Have you heard about the Windows VPN Client’s filtering mode?
Publié le 30/6/2022
By Arnaud Dufournet
Hybrid work is becoming the new normal in corporations across the globe. Four out of five businesses have adopted a so-called hybrid organization. In other words, they allow their employees to split their time between working in the office and working from home. Two days of work from home per week is the average observed in a study (Le futur du travail vu par les DRH, i.e. The future of work as seen by HRDs, 2nd edition, March 2022, only available in French), conducted jointly by the Boston Consulting Group and the French National Association of Human Resource Directors (ANDRH). However, this new way of organizing work is far from being free of risk for corporate cybersecurity. Instead, it increasingly makes Chief Information Security Officers (CISOs) break into a cold sweat.
Risky digital behaviors are on the rise
Hybrid work brings a lot of flexibility, but it also encourages risky digital behaviors. Employees frequently mix personal and professional uses on their devices (phone and computer), as reported in a study conducted by Gartner (Gartner 2021 Digital Worker Experience Survey), in which 55% of telecommuters worldwide admitted to such practices.
Hackers target these new vulnerabilities, especially on mobile devices. According to Nokia (Nokia Threat Intelligence Report), 0.12% of all mobile devices worldwide are infected with malware every month. Given that there are 5 billion mobile phones across the world, this means that 6 million phones are infected every month!
Businesses of all sizes are affected by such attacks on mobile devices. The traps set by cybercriminals are very diverse: the most common is phishing e-mail, but smishing (an SMS scam) is also growing fast. Moreover, the wide array of weapons that hackers use includes compromising terminals on home or public Wi-Fi networks—which are generally less secure—and loading mobile malware using fake applications on hacked online stores. Last but not least, the vulnerabilities found in web browsers are likewise exploited.
Securing remote workers remains a major challenge
In 2021, 65% of organizations have seen a measurable increase in attempted cyberattacks, which is particularly problematic since 78% say remote workers are harder to secure, according to a global survey of 1,200 security leaders conducted by Splunk (The State of Security 2022). In the same study,
While it is generally accepted that human error is at the source of 95% of successful attacks, bad practices are hard to shed. For example, only 31% of employees believe that letting their friends and family use their work devices poses a security risk. Information professionals are hardly more reasonable, as 40% of them admit to using Shadow IT, i.e. computer applications or communication systems not officially authorized by the IT department.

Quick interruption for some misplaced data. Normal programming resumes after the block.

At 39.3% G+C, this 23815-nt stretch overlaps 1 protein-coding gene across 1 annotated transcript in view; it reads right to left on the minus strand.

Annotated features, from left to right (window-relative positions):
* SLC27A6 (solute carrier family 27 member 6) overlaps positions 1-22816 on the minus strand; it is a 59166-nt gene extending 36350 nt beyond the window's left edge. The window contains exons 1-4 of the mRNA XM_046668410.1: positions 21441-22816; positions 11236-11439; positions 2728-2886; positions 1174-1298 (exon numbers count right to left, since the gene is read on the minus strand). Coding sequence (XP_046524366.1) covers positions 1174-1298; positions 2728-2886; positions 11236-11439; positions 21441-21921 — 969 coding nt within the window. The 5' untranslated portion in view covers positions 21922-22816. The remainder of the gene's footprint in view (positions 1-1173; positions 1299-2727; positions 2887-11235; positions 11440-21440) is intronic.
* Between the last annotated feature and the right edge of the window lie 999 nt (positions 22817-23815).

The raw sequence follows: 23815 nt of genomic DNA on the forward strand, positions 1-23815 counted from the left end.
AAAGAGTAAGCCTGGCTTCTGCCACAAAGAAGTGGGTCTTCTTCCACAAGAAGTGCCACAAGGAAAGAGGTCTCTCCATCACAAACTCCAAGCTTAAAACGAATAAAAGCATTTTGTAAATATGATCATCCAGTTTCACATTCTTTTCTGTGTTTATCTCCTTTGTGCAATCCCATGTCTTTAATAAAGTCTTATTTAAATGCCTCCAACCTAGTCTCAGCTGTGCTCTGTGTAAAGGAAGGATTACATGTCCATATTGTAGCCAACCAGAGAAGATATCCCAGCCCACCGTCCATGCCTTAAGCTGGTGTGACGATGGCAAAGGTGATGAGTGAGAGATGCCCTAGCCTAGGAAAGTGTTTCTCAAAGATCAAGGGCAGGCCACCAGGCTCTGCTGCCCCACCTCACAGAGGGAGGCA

All these practices are breaches that cybercriminals exploit to break into the IS, steal sensitive information, cripple computer systems with ransomware attacks, or even gather intelligence. When this happens, the financial and reputational impacts can be disastrous.
Even more concerning, the teams in charge of cybersecurity themselves are showing signs of weakness due to the responsibility and their heavy workload. The Splunk study reveals that 73% of the CISOs interviewed said that they had colleagues who resigned following a burnout. For 70% of them, the resulting increase in their workload has led them to consider looking for a new role.
Is the Great Resignation looming over cybersecurity as well? Action is needed quickly to give CISOs the means to regain control and carry out their work—which is so critical to the survival of an organization.
Reducing attack surfaces using our filtering mode
Faced with the challenge of securing remote connections to the corporate network, CISOs need solutions to regain control over their IT assets. This is exactly the purpose of the filtering mode that TheGreenBow’s Windows VPN Client now provides.
This feature—which implements the principle of Zero Trust Network Access (ZTNA) and is entirely transparent to the user—filters the communication flows on the workstation to considerably reduce the attack surface.
Once it has been configured, this feature protects the workstation by reducing authorized inbound and outbound flows to the bare minimum. The filtering mode prevents data from leaving the workstation unintentionally, as may be the case when a keylogger infects a device or when executing malicious code, to mention just two examples.
What’s more, authorized flows are contextualized according to where the workstation is located. In practice, different rule sets apply depending on whether the workstation is in a remote work situation or connected to the corporate network.
Another major advantage that comes with the filtering mode is that it is started as soon as the workstation is powered on—before even the user logs onto Windows. The workstation is thus protected immediately.
The filtering mode is available with the Enterprise Edition of TheGreenBow’s Windows VPN Client. If you want to find out more, feel free to ask our teams for a demo. You can also click the link below to replay a demo from the webinar on the advanced features of our Windows Enterprise VPN Client.